If an employee is hired between September 1st and June 30th, the annual amount of personal time attributed to the position is divided by 10 (to determine the monthly accrual) and then multiplied by the number of months between the date of hire and June that the employee is anticipated to work. If an employee terminates prior to the end of the academic year of his or her first year of employment, the monthly accrual is multiplied by the number of months worked in the current academic year by the departing employee. Employees are credited with a full month of benefit time if the date of hire is between the first and 15th of the month; a half month if the date of hire is the 16th of the month or later. The accrued time is then rounded, following standard rounding principles, to the nearest quarter hour, e.g. 4.34 hours becomes 4.25 hours and 4.68 becomes 4.75 hours. Personal time has no monetary value at the time of termination.

An employee who has used more benefit time than he or she is entitled to will have the monetary value of the excess time subtracted from his or her final pay or the time deducted from any vacation time paid at the time of termination.

In the interest of providing work-life flexibility, Academic Support staff and Non-Teaching faculty are expected to work a minimum of 35 hours per week in order to maintain their full-time status. Beginning 9/1/11 benefit time will be tracked in hours and can be used by employees in as little as quarter hour increments, with approval from the employee’s immediate supervisor, in order to ensure that the employee maintains his or her full-time status by accounting for a minimum of 35 hours per week.

Faculty

Faculty members are granted 12 sick days and five (5) personal days per fiscal year in accordance with the PSA CBA.

In accordance with section 2105 of the PSA CBA, faculty accrue half of the annual sick time (six days) effective the start of the fall semester and the second half of the annual sick time (six days) effective the start of the spring semester each year.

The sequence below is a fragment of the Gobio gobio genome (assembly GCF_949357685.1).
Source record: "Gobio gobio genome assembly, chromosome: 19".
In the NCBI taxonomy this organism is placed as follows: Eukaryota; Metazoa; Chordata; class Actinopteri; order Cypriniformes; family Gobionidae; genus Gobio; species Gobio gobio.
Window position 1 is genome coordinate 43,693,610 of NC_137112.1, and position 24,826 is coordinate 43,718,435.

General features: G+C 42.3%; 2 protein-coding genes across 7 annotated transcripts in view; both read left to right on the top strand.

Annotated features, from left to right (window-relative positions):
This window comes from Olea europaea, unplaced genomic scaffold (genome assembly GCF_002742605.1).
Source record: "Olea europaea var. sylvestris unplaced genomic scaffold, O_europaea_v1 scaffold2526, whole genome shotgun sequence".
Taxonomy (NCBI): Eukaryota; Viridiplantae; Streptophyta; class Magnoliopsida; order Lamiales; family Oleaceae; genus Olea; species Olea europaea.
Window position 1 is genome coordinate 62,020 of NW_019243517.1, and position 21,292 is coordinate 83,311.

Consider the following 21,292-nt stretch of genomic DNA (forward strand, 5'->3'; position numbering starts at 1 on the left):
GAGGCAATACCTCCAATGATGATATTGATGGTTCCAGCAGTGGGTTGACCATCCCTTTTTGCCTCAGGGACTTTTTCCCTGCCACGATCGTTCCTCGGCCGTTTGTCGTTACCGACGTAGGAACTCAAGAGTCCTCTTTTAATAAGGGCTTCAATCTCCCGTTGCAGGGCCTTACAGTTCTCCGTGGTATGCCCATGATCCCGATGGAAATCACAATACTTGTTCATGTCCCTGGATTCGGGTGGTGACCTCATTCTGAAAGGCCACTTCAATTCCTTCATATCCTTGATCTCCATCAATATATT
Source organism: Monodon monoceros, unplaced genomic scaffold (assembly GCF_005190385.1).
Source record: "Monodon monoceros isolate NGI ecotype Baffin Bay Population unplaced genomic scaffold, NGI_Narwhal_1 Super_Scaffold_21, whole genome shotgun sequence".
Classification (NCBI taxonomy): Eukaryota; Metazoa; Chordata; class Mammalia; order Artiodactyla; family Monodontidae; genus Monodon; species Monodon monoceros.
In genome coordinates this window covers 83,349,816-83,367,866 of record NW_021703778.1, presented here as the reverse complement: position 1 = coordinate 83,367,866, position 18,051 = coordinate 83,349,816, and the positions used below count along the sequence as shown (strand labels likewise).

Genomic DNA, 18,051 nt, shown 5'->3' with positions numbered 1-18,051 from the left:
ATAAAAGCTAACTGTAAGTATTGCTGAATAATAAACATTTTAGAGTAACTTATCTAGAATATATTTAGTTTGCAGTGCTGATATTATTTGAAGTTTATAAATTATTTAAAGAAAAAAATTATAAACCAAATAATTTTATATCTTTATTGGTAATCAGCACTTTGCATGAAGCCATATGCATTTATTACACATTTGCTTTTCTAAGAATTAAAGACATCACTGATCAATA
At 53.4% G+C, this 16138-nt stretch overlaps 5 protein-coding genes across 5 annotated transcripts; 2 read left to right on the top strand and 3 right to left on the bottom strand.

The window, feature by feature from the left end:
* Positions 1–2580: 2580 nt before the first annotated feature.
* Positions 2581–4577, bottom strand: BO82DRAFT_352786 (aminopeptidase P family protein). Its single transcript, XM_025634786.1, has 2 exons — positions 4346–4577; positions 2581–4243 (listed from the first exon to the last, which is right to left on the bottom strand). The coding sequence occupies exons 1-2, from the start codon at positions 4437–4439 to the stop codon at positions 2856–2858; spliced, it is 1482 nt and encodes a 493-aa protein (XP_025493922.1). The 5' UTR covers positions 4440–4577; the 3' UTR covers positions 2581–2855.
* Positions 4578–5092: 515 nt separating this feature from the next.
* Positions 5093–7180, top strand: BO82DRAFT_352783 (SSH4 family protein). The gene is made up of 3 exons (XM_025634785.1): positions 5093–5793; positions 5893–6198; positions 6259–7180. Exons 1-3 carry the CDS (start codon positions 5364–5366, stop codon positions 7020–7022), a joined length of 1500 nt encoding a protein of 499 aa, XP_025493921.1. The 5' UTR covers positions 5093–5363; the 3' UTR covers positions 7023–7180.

If a faculty member is hired after the start of either the fall or spring semester, that semester’s amount of sick time is divided by 4 (to determine the monthly accrual) and then multiplied by the number of months remaining in the semester that the employee is anticipated to work. The accrued time is then rounded, following standard rounding principles, to the nearest half-day, e.g. 4.25 days become 4.5 and 4.24 becomes 4 days. Sick time has no monetary value at the time of termination.

In accordance with section 2105 of the PSA collective bargaining agreement, faculty members accrue five personal days per year effective September 1st.

If a faculty member is hired at the start of the spring semester, the new faculty member will receive 2.5 days of personal time for use during the spring semester. If hired within the fall semester, the amount of personal time accrued for the fall semester is determined by dividing 2.5 days by 4 months to determine the monthly accrual. The monthly accrual is then multiplied by the number of months remaining in the semester that the employee is anticipated to work. The accrued time is then rounded, following standard rounding principles, to the nearest half-day, e.g. 4.25 days become 4.5 and 4.24 becomes 4 days and 2.5 days (for the spring semester accrual) is added to the total number of personal days accrued. If hired within the spring semester, the amount of personal time accrued is determined in the same manner as described above for being hired within the fall semester. Personal time has no monetary value at the time of termination.